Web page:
High Multicollinearity and Your Econometric Model
The F Distribution in Econometrics
Econometrics and the Log-Linear Model

Estimating the Regression Function and the Residuals

The regression function is usually expressed mathematically in one of the following ways: basic notation, summation notation, or matrix notation. The Y variable represents the outcome you’re interested in, called the dependent variable, and the Xs represent all the independent (or explanatory) variables. Your objective now is to estimate the population regression function (PRF) using your sample data.


When working on real-world econometric problems, you usually specify a PRF with a dependent variable and several independent variables. For example, suppose you’re interested in the number of hamburgers purchased during the lunch hour at school cafeterias.

Microeconomic theory suggests that sales should be influenced by the price of the hamburgers along with other factors, such as the price of other food items, the price of soft drinks, and so on. With that in mind, you may want to specify your PRF using hamburger sales as the dependent variable and all other relevant factors as the independent variables.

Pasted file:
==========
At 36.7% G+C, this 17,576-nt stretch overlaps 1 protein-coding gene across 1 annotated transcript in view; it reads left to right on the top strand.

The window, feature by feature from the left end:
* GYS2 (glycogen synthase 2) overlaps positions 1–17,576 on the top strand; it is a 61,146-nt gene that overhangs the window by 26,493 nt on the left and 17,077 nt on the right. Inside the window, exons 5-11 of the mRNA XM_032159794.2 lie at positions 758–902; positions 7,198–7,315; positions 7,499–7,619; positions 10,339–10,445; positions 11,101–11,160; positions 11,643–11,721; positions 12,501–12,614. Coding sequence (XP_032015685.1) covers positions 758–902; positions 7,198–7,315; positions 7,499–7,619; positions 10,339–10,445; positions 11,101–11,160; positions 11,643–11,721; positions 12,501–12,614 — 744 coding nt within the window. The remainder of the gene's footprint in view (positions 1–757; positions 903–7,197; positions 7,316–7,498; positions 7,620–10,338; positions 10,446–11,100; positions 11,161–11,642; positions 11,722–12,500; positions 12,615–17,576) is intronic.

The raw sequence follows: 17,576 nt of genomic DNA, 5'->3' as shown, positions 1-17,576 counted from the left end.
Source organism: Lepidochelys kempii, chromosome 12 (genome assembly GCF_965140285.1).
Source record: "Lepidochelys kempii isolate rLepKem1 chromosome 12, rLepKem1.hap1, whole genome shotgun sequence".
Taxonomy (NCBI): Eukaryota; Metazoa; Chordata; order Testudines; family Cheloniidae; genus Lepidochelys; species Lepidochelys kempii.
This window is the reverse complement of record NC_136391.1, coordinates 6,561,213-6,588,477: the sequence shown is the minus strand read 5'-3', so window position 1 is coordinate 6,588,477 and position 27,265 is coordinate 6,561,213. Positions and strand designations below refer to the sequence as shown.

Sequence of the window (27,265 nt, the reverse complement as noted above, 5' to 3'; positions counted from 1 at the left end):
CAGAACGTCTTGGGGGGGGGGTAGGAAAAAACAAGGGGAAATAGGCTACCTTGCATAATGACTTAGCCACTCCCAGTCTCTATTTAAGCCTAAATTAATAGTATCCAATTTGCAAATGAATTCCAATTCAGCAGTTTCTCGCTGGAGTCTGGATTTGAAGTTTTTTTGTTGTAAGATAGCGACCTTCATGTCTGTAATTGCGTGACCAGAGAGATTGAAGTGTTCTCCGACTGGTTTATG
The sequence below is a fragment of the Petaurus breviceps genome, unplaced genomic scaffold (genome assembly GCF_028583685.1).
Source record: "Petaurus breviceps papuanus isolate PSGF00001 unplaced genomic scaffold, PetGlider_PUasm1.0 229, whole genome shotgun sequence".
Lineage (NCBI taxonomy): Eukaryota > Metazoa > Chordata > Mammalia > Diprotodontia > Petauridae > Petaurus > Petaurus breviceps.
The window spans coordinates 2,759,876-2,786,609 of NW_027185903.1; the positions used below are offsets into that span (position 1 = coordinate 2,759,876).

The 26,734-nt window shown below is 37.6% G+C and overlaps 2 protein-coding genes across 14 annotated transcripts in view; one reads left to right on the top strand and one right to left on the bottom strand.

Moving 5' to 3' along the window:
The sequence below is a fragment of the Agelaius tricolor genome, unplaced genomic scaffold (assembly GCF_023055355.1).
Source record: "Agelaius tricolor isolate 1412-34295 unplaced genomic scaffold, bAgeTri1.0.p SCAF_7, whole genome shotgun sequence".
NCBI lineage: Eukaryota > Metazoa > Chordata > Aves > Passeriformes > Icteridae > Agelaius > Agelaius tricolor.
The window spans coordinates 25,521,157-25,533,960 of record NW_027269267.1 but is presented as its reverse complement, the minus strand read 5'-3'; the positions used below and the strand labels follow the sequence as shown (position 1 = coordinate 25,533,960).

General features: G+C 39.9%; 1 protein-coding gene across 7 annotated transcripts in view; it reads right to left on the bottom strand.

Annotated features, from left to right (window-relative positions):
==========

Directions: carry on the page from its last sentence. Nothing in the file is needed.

To visualize the OLS regression and get a basic understanding of the fundamental concept, assume now that the dependent variable (hamburger sales) is influenced by only one explanatory variable (the price of hamburgers).

The sample regression function (SRF) is expressed as


where Y is hamburger sales and X is the price. In this case, the SRF is a line, with the value for


estimating the intercept and


estimating the value of the slope.

Notice how the mathematical representation of the SRF uses hats (^) above the coefficients and error term. This symbol is used to denote that these numbers are estimates of their true population values, but keep in mind that some textbooks use English (Latin) letters to represent sample regression coefficients and other estimates.

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